McDonnell pressured on budget by longtime ally Americans for Prosperity
In this space Tuesday, we mentioned the forthcoming "model budget" document coming out from Americans for Prosperity, a conservative group with long ties to Gov. Bob McDonnell. (Campaign Manager Phil Cox first took a leave from AFP to work for McDonnelll; AFP national president Tim Phillips has long been an adviser to McDonnell.)
For those who are interested, the "model budget" is now online.
Meanwhile, we were intrigued to read comments in this morning's Virginian Pilot from McDonnell spokesman Tucker Martin indicating that the administration did not yet have a copy of the document. That seemed odd given the ties between AFP and the administration and the fact that AFP's Virginia director Ben Marchi served on McDonnell's transition.
Indeed, Marchi told us today that the governor's office has long had a copy: "Absolutely," Marchi said. "As it was written during the transition we gave it to them in segments and then we gave them the final copy."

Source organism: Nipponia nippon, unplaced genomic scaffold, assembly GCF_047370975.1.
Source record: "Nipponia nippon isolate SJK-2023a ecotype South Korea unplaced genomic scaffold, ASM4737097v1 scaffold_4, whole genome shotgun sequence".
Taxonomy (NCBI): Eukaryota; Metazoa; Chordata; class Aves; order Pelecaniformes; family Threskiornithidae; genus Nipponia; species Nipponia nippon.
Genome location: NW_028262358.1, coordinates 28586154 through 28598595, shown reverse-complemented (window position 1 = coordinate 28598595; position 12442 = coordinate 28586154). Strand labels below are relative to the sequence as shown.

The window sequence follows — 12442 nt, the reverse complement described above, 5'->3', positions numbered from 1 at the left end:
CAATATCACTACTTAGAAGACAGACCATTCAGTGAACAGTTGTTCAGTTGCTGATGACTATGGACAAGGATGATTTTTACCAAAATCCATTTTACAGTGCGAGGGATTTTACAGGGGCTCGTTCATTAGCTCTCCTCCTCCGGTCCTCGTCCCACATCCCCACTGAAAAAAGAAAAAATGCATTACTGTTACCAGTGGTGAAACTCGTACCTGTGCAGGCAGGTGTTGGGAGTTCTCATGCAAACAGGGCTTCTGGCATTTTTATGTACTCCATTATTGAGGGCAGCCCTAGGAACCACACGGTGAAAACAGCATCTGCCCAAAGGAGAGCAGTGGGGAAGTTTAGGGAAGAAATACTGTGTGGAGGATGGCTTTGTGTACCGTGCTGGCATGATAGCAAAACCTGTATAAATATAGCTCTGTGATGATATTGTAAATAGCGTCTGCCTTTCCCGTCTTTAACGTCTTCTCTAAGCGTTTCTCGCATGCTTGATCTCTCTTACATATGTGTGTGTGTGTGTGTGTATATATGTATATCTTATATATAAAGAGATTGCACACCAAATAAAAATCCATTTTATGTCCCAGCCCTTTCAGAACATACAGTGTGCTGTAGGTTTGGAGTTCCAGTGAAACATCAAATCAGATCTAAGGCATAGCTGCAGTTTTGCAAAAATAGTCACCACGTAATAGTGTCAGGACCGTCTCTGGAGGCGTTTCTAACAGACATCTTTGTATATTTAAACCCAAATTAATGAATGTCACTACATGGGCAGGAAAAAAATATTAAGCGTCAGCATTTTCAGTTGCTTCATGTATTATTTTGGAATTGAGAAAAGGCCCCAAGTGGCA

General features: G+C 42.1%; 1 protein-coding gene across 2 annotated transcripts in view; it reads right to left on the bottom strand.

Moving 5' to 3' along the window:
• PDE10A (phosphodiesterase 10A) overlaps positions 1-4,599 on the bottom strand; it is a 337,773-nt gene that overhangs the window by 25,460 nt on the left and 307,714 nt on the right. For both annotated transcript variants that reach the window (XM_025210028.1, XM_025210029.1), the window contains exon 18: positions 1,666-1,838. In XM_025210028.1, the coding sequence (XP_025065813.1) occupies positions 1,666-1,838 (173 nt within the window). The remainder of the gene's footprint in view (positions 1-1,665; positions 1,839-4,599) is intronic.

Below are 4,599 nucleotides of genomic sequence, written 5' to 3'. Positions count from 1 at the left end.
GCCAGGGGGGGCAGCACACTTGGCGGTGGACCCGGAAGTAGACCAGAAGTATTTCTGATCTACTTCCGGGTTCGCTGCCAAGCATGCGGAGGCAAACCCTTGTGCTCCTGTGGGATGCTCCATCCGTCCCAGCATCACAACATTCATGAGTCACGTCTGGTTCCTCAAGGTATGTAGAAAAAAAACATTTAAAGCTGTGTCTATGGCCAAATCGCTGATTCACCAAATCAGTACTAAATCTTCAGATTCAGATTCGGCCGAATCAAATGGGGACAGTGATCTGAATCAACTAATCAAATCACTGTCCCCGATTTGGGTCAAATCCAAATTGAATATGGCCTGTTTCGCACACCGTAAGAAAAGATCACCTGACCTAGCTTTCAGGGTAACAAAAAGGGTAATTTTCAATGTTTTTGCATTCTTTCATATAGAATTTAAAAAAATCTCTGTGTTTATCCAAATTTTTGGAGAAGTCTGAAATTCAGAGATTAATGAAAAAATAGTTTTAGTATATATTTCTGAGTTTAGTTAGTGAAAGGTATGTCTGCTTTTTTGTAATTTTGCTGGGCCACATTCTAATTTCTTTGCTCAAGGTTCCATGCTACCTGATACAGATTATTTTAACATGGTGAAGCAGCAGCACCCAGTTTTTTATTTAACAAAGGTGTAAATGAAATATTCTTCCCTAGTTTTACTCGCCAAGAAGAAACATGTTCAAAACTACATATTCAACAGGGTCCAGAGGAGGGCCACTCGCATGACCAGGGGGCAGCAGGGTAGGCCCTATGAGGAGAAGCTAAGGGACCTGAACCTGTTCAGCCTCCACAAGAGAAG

Martin told us this afternoon that this is a simple misunderstanding, that he had meant to indicate Tuesday that he had not personally seen the report but not to speak more broadly for others in the governor's office. Indeed, he said Wednesday that the governor's policy office staff has had the document for some time and they are reviewing it.
"We agree with Americans for Prosperity that the $2 billion tax increase that was originally part of the introduced budget is irresponsible and would be detrimental to Virginia families and businesses. The Governor is now focused on working with legislative leaders in both parties to balance the budget, on time, and without any tax increases. The input from AFP will be very helpful in this process and we thank them for their innovative ideas," Martin said in an emailed statement.
The broader context here is whether some of McDonnell's closest allies among fiscal conservatives are already growing anxious with his leadership, just a few weeks into office. They have been urging him to more vigorously state his opposition to raising fees and pushing him to endorse broad spending cuts as the way to close Virginia's budget shortfall.
February 3, 2010; 3:11 PM ET
Categories: 2010 legislative session , General Assembly 2010 , Robert F. McDonnell , Rosalind Helderman
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